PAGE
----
During the industrial boom of the mid-twentieth century thousands of man-made chemicals were created to make chemical processes and products stronger and more durable.
The substances became useful in pest control and crop production, but it wasn't long before they also proved deadly, causing cancers, birth defects and other health problems.
Known as persistent organic pollutants (or POPs), this group of the world's most toxic compounds takes decades to degrade as they circulate through Earth's oceans and the atmosphere, gradually accumulating in the fatty tissues of humans and wildlife.
Once the connection between POPs and toxicity was scientifically proven, wealthy governments sprang into action to reduce the risks, eventually restricting or banning the use of 12 pollutants, including DDT and polychlorinated biphenyls (PCBs), at the 2001 .
Climatic forces were also helping to limit the chemicals' global reach.
In places like the Arctic, cold temperatures trapped POPs in snow, soil and oceans capped by sea ice, as the long-lived pollutants circled through the region. Between the POPs settling into the Arctic and other sinks — and the international campaign to regulate the chemicals — atmospheric levels of POPs steadily declined during the past decade.
New research, however, suggests that global warming is reversing this downward trend.
Climatologists at , the Canadian environmental agency, found that as climate change heats up oceans and melts sea ice and snow, the buried pollutants, known as legacy POPs, are being re-released back into the atmosphere.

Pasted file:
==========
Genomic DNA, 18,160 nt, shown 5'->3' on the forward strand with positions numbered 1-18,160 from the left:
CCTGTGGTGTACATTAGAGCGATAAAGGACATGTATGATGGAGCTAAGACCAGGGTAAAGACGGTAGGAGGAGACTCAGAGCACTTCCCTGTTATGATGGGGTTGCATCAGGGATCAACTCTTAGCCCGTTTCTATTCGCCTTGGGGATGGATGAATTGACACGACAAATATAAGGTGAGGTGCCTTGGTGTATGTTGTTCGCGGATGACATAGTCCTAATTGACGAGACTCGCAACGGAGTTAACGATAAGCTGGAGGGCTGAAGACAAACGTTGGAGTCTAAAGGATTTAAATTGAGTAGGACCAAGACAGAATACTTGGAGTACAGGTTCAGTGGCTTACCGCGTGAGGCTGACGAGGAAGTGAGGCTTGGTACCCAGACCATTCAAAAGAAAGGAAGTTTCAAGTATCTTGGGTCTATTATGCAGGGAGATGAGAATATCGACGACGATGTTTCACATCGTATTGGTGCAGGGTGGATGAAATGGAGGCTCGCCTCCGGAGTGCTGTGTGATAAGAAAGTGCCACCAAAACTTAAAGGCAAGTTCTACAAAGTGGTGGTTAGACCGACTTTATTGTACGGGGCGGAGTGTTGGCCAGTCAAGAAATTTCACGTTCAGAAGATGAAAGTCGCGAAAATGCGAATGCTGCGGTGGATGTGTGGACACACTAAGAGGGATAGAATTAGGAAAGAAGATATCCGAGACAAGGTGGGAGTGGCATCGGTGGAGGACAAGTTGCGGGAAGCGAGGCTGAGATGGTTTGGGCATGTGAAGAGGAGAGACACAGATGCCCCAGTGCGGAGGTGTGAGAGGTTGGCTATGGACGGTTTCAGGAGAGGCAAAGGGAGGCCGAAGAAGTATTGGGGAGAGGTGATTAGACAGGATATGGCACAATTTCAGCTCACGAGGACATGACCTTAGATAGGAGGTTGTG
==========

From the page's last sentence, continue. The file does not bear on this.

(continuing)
This could undermine international treaties to restrict production and importation of the high-risk toxics and human exposure to them, the scientists say.
The research was published online yesterday in the ahead of print publication.
First to Make Warming Link
Over the years, various studies have indicated that a decrease in production of POPs due to regulation would result in lower levels of the toxics in the environment. This new paper was the first to consider whether climate impacts, like the melting Arctic, might be throwing a wrench into that assumption.
"An annoying feature of contaminant work in the Arctic in the early 2000s was that there was this notion of direct connectivity between the emissions controls [of POPs] and environmental exposure [to them]," said , a systems scientist at the , a division of Fisheries and Oceans Canada, who was not involved in the study.
"If you had a stable world, you could linearize everything," he explained. "But the problem is that the Arctic is changing rapidly. This paper is one of the first times scientists have actually put together a set of coherent data and looked at the trends responsibly in terms of how the [climatic] system is changing."
Macdonald said the research is key to developing more accurate ways to monitor the effectiveness of toxics regulation, such as the Stockholm Convention, especially since most governments and scientists only use linear atmospheric trends to measure whether chemicals policy is working.
The study, which was inspired by recent research, suggests that these trends have to be looked at in the context of changing ecosystems from global warming.